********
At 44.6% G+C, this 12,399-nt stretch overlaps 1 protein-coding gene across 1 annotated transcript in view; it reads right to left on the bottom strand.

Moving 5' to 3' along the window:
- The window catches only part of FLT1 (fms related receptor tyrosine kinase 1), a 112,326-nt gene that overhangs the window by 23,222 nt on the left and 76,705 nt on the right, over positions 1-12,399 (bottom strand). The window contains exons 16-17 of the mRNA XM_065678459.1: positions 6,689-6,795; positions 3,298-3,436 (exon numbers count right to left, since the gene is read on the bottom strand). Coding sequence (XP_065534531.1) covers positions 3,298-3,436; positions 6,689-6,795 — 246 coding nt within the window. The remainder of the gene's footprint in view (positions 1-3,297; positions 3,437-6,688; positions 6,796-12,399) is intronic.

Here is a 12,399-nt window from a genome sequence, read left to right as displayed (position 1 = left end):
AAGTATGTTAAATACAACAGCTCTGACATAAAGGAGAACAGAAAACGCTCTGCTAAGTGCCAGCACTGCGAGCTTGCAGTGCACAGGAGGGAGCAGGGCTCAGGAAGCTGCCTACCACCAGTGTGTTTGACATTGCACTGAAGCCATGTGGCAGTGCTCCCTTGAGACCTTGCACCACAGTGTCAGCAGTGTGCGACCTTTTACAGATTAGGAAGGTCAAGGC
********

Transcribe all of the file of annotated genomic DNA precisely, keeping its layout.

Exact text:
At 44.6% G+C, this 12,399-nt stretch overlaps 1 protein-coding gene across 1 annotated transcript in view; it reads right to left on the bottom strand.

Moving 5' to 3' along the window:
- The window catches only part of FLT1 (fms related receptor tyrosine kinase 1), a 112,326-nt gene that overhangs the window by 23,222 nt on the left and 76,705 nt on the right, over positions 1-12,399 (bottom strand). The window contains exons 16-17 of the mRNA XM_065678459.1: positions 6,689-6,795; positions 3,298-3,436 (exon numbers count right to left, since the gene is read on the bottom strand). Coding sequence (XP_065534531.1) covers positions 3,298-3,436; positions 6,689-6,795 — 246 coding nt within the window. The remainder of the gene's footprint in view (positions 1-3,297; positions 3,437-6,688; positions 6,796-12,399) is intronic.

Here is a 12,399-nt window from a genome sequence, read left to right as displayed (position 1 = left end):
AAGTATGTTAAATACAACAGCTCTGACATAAAGGAGAACAGAAAACGCTCTGCTAAGTGCCAGCACTGCGAGCTTGCAGTGCACAGGAGGGAGCAGGGCTCAGGAAGCTGCCTACCACCAGTGTGTTTGACATTGCACTGAAGCCATGTGGCAGTGCTCCCTTGAGACCTTGCACCACAGTGTCAGCAGTGTGCGACCTTTTACAGATTAGGAAGGTCAAGGC